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Day 5 |
Nov 01, 2011

Cocos Island, Costa Rica

By Maria Patricia Silva Rodriguez, Ornithologist

Co-ordinates: 05°32.881’N, 087°02.591’W
Weather: Overcast with sporadic heavy torrential rains during the morning, and without rain in the afternoon.
Air Temperature: 27°C

I was so excited today because it was my first time in this incredible place! I was out on deck watching seabirds when I spotted the coast of the volcanic island full of wildlife with my binoculars.

Cocos Island (Isla del Coco in Spanish) is an uninhabited island located off the shore of Costa Rica. It is a National & Marine Park and UNESCO World Heritage site. It is located in the Pacific Ocean, approximately 550 km (340 mi) from the Pacific shore of Costa Rica, with an area of approximately 23.85 km² (9.2 mi²), about 8×3 km (5×1.9 mi) and a perimeter of around 23.3 km. This island is more or less rectangular in shape.

We overnighted in Chatham Bay, and since the night was nice and calm, we will be ready and rested for our early morning disembarkation. At about 6.00 I jumped into my Zodiac to go with some of the expedition staff to scout the conditions for the early walkers. I couldn’t believe how beautiful the island was! Now I understand why it inspired so many tales about the treasures of the pirates, the Jurassic park game and so many other things … it is just awesome! I am an ornithologist and I think this is the perfect place for birding. The island was also one of the favorite places of Jacques Cousteau.

As we approached to the landing site with our Zodiacs we were surrounded by seabirds, like Brown boobies, Red-footed boobies and Great Frigatebird. The general vegetation of Cocos Island has greatly changed since the island was first named and described by Europeans. Captain Wafer visited the island in 1685 and the landing place has his name. The rangers of the station were waiting for us to give some instructions about the walk and the activities for the morning. Just a few minutes after our arrival it started to rain so heavily that the rangers cancelled the walk. The trail was slippery and steep and didn’t look safe enough for everybody.

Our Expedition Leader Robin West decided to do a guided visit around the ranger station and a moderate walk to see wildlife. We learned so many things with our local guide. He explained about the conditions of the station, how many people live there and what kind of work they do on the Island. One of the most important activities for them is to patrol and control the illegal fisheries in an area, which is surrounded by deep waters with counter-currents, offering excellent environments for many different species of fish.
During our walk through the forest we saw Wimbrels, Black–necked Silt, Blue-wing teals (migrants from Canada), spotted sandpiper and two of the three endemic species. Seven species of land birds inhabit the island. The three endemics species are: the Cocos Cuckoo (Coccyzus ferrugineus), Cocos flycatcher (Nesotriccus ridgwayi) and Cocos finch (Pinaroloxias inornata). The Cocos finch is the only species of the 13 finches of Darwin’s that is not from Galapagos Islands. We saw the male completely black and the female with paler brownish coloration, and everybody wanted to take a picture!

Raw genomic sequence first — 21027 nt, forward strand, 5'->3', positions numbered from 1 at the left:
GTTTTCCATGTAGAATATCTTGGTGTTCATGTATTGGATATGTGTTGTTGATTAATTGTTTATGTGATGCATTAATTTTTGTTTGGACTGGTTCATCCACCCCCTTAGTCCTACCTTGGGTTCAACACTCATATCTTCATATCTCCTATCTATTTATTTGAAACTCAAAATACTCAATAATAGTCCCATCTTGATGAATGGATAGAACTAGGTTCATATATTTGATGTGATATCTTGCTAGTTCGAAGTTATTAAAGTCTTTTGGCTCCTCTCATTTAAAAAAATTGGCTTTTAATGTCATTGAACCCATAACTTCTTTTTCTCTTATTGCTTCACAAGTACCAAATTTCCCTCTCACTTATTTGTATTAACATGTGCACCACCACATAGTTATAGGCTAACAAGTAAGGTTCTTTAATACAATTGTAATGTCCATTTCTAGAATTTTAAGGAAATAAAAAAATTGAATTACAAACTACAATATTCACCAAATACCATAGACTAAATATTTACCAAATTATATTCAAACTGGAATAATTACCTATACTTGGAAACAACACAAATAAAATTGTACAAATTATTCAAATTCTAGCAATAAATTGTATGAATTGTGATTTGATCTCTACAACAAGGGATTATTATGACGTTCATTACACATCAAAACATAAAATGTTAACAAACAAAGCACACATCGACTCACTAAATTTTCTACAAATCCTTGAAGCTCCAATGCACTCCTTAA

The island has five land mammal species, including pigs, deer, cats and rats. All these land mammals were introduced by humans. The Costa Rican government has vowed to control the populations of these animals, as they are harmful to the local ecosystems. After a 15-minute walk, we crossed an incredible bridge made by an unknown artist from Costa Rica. The bridge is made with fisheries gear that had been confiscated by the rangers, and I found it to be quite amazing and really a piece of natural art.

Meanwhile, in another part of the island, the rest of the Expedition Team were looking for the best option for snorkeling about a half of a mile away from the ship off a very small island just off the coast.

Surrounded by deep waters with counter-currents, Cocos Island is admired by scuba divers for its populations of Hammerhead sharks, rays, dolphins and other large marine species. The extremely wet climate and oceanic character give Cocos an ecological character that is not shared with either the Galapagos Archipelago or any of the other islands.

After lunch, the rain stopped and we started operations up again – this time a Zodiac tour along the coast to view waterfalls and seabirds. The Zodiac tour was incredibly scenic and everyone marveled at the Red footed boobies nesting on the trees and the Great frigate birds stealing food from them.

At the Recap & Briefing later in the evening, the Expedition Team reviewed many of the things that we saw, I went through the seabirds, Claire Allum (our Archaeologist) talked about all the rumors of hidden treasure on the island and Juan Restrepo (geologist) talked about the Cocos island geology. After the briefing given by our Expedition Leader, I am writing this log to share with you all our fantastic experiences aboard the Silver Explorer!!

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